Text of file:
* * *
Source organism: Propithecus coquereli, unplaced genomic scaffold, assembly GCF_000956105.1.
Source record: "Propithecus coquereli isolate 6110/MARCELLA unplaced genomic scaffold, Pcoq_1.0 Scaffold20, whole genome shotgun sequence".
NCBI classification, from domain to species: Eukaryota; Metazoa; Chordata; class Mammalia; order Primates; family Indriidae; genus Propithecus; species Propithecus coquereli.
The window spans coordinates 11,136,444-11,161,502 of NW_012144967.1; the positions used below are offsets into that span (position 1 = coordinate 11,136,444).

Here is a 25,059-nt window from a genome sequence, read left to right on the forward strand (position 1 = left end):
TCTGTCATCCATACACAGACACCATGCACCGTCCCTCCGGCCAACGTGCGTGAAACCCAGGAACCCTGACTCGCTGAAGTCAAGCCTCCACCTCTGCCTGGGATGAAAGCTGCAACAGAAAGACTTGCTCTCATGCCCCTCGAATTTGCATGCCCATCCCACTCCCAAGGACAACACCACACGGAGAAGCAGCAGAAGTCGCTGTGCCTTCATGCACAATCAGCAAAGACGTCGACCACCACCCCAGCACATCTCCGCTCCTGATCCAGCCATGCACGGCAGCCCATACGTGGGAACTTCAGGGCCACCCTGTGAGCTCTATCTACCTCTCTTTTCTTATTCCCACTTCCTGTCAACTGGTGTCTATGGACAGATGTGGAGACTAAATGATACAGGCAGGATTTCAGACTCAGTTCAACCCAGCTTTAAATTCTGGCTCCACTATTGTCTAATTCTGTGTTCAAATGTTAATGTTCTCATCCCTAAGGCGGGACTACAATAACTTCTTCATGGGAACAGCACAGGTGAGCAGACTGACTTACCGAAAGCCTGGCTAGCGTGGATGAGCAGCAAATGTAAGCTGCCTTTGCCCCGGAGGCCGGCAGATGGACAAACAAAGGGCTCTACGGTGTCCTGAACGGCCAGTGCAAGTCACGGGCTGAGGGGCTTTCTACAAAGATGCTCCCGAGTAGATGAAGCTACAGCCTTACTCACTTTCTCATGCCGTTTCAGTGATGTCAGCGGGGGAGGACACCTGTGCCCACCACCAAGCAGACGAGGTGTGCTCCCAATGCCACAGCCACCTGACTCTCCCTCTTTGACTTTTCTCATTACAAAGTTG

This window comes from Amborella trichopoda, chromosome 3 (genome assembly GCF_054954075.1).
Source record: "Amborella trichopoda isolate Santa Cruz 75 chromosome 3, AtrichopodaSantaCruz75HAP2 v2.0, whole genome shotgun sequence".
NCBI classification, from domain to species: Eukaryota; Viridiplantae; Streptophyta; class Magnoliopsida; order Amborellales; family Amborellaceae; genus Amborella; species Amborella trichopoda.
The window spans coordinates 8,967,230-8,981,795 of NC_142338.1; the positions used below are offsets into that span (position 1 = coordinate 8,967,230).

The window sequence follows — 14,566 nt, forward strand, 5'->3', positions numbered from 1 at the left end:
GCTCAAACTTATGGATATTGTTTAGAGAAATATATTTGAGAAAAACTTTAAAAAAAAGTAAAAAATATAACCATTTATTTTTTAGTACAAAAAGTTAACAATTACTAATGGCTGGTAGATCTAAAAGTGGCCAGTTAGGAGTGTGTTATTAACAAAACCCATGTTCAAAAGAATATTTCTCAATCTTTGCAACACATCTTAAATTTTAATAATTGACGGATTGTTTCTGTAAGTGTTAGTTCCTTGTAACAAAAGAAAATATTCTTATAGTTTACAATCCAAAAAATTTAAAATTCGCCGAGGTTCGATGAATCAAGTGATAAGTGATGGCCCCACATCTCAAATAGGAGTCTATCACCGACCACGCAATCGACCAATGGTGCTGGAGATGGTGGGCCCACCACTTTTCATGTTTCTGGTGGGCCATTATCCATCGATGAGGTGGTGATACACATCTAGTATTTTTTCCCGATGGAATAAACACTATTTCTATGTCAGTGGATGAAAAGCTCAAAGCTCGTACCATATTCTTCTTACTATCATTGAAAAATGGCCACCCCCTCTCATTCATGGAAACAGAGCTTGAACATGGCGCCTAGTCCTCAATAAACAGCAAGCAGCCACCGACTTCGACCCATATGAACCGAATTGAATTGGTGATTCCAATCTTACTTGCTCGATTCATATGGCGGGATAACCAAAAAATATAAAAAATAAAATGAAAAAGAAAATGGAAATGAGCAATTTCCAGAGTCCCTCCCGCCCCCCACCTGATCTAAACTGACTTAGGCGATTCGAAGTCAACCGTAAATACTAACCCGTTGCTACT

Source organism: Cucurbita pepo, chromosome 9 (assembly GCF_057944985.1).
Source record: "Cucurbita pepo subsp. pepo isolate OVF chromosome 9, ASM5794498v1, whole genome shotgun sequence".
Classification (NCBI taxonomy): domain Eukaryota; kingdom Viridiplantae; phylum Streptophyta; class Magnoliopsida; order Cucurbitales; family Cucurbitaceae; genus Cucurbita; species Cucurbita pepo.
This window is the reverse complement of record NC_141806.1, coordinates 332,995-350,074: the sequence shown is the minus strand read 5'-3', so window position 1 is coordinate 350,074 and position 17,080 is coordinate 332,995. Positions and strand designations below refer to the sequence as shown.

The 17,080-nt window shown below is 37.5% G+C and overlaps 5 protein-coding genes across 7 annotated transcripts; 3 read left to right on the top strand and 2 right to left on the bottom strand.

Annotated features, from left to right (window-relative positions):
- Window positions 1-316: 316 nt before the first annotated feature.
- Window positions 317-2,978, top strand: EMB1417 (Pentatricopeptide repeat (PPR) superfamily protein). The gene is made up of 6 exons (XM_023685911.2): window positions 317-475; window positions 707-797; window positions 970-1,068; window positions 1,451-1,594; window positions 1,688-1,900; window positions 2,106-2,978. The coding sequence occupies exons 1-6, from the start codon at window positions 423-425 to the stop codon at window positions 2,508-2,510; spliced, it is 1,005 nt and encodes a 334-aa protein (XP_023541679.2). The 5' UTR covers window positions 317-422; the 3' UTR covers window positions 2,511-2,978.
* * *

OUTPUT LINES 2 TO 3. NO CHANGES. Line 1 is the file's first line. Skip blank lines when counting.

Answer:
Source record: "Propithecus coquereli isolate 6110/MARCELLA unplaced genomic scaffold, Pcoq_1.0 Scaffold20, whole genome shotgun sequence".
NCBI classification, from domain to species: Eukaryota; Metazoa; Chordata; class Mammalia; order Primates; family Indriidae; genus Propithecus; species Propithecus coquereli.